Krishna and Radha (Primary Title)

Unknown (Artist)

ca. 1760-80
Works On Paper
opaque watercolor on paper
Rajasthan, Kishangarh, India
Sheet: 7 1/2 × 5 3/4 in. (19.05 × 14.61 cm)
Mat: 20 × 16 in. (50.8 × 40.64 cm)
Not on view
Though early textual sources make only brief mention of a favorite gopi, later devotional literature overflows with accounts of Krishna’s adored Radha. Their love began when they were young children and later erupted into a highly charged passionate affair. Metaphorically, their frequent trysts in the forest reference the soul’s (Radha’s) ardent desire for union with God (Krishna). In the dreamlike style practiced by artists from Kishangarh, this painting depicts Krishna, Radha, and one of her companions meeting in a glade. The yellowish greens of the ethereal palette, the otherworldliness of the lovers’ elegantly stylized faces, and the seeming weightlessness of their longrobed bodies perfectly capture the transcendent qualities of the divine relationship.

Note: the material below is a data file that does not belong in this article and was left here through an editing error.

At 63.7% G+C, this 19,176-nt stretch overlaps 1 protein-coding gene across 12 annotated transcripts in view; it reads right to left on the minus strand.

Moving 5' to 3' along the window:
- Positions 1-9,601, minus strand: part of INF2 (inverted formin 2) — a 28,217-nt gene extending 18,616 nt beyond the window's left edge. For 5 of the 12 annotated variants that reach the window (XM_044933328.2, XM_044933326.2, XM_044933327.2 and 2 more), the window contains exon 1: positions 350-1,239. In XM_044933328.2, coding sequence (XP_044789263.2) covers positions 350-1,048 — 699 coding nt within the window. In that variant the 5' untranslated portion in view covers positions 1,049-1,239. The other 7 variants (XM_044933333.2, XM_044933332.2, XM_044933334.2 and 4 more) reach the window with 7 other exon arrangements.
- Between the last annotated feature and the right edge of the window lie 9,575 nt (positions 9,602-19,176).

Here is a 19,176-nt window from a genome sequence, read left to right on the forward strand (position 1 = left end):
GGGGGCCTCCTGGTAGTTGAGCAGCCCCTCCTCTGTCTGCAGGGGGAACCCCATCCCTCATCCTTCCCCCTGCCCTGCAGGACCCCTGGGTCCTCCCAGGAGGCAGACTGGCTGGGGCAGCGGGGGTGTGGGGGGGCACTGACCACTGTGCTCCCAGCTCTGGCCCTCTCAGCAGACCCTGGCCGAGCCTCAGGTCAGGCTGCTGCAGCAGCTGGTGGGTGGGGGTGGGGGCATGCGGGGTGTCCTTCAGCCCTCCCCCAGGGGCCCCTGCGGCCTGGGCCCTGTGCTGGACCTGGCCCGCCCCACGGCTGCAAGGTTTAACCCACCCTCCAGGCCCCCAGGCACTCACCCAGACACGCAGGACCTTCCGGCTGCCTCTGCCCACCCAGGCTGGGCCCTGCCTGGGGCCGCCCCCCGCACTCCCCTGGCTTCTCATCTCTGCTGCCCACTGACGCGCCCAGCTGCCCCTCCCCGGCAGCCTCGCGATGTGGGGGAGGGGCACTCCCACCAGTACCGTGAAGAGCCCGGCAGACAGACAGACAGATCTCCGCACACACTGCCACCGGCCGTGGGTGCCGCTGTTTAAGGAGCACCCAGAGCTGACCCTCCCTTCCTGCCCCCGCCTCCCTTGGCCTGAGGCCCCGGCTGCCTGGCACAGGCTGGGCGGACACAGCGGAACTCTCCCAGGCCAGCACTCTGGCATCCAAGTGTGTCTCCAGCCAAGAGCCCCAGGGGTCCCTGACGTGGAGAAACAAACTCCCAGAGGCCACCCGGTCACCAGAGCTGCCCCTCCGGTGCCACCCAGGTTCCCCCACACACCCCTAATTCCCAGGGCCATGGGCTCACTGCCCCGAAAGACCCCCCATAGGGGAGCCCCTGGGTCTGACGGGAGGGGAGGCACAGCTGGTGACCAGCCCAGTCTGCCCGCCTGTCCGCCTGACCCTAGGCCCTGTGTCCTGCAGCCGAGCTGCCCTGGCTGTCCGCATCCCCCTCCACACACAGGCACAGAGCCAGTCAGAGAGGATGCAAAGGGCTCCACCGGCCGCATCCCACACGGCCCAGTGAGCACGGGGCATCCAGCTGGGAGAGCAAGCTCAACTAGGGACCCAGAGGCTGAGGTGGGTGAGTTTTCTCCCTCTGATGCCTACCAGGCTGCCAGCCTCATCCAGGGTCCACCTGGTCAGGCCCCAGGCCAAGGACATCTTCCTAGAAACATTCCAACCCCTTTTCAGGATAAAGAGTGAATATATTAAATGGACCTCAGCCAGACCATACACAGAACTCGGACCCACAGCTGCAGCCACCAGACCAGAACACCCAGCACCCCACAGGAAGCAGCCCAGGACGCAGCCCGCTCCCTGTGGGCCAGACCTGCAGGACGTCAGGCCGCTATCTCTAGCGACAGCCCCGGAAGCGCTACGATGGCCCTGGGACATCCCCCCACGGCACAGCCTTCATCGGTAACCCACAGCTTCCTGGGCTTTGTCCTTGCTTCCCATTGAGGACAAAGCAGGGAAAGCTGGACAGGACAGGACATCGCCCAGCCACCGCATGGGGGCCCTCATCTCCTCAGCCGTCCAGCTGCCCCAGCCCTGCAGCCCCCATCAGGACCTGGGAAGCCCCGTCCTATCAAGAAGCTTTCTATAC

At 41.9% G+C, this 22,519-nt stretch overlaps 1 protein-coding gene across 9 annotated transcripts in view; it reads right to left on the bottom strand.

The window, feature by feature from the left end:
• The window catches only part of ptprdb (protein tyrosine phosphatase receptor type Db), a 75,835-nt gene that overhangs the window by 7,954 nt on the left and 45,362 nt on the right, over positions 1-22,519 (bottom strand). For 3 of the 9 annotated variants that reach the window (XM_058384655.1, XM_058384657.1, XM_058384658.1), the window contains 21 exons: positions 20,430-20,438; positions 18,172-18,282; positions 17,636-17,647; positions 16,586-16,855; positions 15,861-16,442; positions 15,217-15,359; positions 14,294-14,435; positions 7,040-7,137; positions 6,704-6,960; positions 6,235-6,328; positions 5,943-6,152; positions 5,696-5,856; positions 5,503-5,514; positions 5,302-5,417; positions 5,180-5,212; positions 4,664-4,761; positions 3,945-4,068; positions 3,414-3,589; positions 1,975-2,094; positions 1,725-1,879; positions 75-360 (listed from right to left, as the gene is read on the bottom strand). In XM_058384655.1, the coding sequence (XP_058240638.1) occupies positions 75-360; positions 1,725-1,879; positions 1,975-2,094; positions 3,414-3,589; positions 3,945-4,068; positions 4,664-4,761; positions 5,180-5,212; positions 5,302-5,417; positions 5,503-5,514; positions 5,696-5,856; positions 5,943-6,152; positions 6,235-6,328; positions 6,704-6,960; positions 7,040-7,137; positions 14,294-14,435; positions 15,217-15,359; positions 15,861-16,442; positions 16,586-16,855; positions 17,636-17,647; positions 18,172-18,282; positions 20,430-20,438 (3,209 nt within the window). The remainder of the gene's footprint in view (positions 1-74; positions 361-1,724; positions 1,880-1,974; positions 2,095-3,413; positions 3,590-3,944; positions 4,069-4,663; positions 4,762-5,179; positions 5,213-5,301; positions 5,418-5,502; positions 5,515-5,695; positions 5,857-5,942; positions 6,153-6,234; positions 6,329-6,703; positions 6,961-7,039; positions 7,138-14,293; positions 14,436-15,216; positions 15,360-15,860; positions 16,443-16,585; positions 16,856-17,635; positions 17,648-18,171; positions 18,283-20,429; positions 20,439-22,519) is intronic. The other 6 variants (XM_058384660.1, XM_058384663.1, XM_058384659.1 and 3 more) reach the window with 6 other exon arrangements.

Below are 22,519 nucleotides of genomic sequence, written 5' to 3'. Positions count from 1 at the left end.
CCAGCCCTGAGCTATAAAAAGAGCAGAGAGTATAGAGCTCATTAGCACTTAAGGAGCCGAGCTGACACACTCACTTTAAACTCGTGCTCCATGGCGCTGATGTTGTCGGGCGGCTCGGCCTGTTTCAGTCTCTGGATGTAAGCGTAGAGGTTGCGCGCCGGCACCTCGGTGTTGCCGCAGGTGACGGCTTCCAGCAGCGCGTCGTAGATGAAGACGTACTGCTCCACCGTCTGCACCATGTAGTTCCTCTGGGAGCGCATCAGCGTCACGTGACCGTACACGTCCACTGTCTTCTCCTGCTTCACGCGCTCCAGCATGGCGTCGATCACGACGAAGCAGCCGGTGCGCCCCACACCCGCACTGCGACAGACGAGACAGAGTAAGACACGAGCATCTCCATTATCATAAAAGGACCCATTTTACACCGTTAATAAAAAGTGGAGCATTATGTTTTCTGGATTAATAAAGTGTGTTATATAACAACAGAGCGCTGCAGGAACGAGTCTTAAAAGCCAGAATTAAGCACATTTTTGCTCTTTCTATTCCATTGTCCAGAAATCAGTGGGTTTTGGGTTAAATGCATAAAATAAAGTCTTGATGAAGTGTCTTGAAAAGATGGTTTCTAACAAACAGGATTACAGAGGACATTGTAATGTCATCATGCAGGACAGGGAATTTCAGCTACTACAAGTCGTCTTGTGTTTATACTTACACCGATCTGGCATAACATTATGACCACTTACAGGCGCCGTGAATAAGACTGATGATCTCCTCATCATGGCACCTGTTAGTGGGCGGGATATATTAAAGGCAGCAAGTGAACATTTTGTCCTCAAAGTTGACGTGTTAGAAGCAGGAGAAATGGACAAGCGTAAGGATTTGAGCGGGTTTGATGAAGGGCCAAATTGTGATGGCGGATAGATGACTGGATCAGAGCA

Nasli and Alice Heeramaneck Collection, Gift of Paul Mellon
"Kishangarh School of Indian Miniature Painting by Dr. Shantaram Talegaonker,” Richmond's Festival of India, 25th Anniversary, October 2006, pp. 56-57, b&w ill. p. 57.

Dye, Joseph M. The Arts of India: Virginia Museum of Fine Arts. London: Philipp Wilson, 2001. (cat. no. 123, pp. 307-308)
Image released via Creative Commons CC-BY-NC

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